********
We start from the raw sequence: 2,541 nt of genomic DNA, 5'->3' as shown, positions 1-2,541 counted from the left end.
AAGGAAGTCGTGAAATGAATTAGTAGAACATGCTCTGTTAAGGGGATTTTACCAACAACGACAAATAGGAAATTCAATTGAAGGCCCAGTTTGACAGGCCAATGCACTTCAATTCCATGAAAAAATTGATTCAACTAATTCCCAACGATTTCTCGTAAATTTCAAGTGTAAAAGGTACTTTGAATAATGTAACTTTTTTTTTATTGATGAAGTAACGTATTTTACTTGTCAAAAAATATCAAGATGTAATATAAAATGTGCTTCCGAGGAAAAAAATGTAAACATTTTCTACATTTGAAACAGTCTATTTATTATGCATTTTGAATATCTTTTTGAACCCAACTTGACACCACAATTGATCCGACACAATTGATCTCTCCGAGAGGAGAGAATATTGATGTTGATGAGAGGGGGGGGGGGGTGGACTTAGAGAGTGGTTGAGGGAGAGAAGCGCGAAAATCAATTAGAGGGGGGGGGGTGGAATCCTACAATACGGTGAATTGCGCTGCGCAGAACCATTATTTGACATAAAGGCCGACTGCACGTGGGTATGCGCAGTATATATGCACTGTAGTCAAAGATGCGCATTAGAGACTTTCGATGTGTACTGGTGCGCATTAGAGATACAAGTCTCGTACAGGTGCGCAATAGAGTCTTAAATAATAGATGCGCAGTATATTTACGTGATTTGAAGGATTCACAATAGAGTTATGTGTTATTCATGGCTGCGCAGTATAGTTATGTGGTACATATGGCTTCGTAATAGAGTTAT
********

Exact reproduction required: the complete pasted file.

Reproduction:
We start from the raw sequence: 2,541 nt of genomic DNA, 5'->3' as shown, positions 1-2,541 counted from the left end.
AAGGAAGTCGTGAAATGAATTAGTAGAACATGCTCTGTTAAGGGGATTTTACCAACAACGACAAATAGGAAATTCAATTGAAGGCCCAGTTTGACAGGCCAATGCACTTCAATTCCATGAAAAAATTGATTCAACTAATTCCCAACGATTTCTCGTAAATTTCAAGTGTAAAAGGTACTTTGAATAATGTAACTTTTTTTTTATTGATGAAGTAACGTATTTTACTTGTCAAAAAATATCAAGATGTAATATAAAATGTGCTTCCGAGGAAAAAAATGTAAACATTTTCTACATTTGAAACAGTCTATTTATTATGCATTTTGAATATCTTTTTGAACCCAACTTGACACCACAATTGATCCGACACAATTGATCTCTCCGAGAGGAGAGAATATTGATGTTGATGAGAGGGGGGGGGGGGTGGACTTAGAGAGTGGTTGAGGGAGAGAAGCGCGAAAATCAATTAGAGGGGGGGGGGTGGAATCCTACAATACGGTGAATTGCGCTGCGCAGAACCATTATTTGACATAAAGGCCGACTGCACGTGGGTATGCGCAGTATATATGCACTGTAGTCAAAGATGCGCATTAGAGACTTTCGATGTGTACTGGTGCGCATTAGAGATACAAGTCTCGTACAGGTGCGCAATAGAGTCTTAAATAATAGATGCGCAGTATATTTACGTGATTTGAAGGATTCACAATAGAGTTATGTGTTATTCATGGCTGCGCAGTATAGTTATGTGGTACATATGGCTTCGTAATAGAGTTAT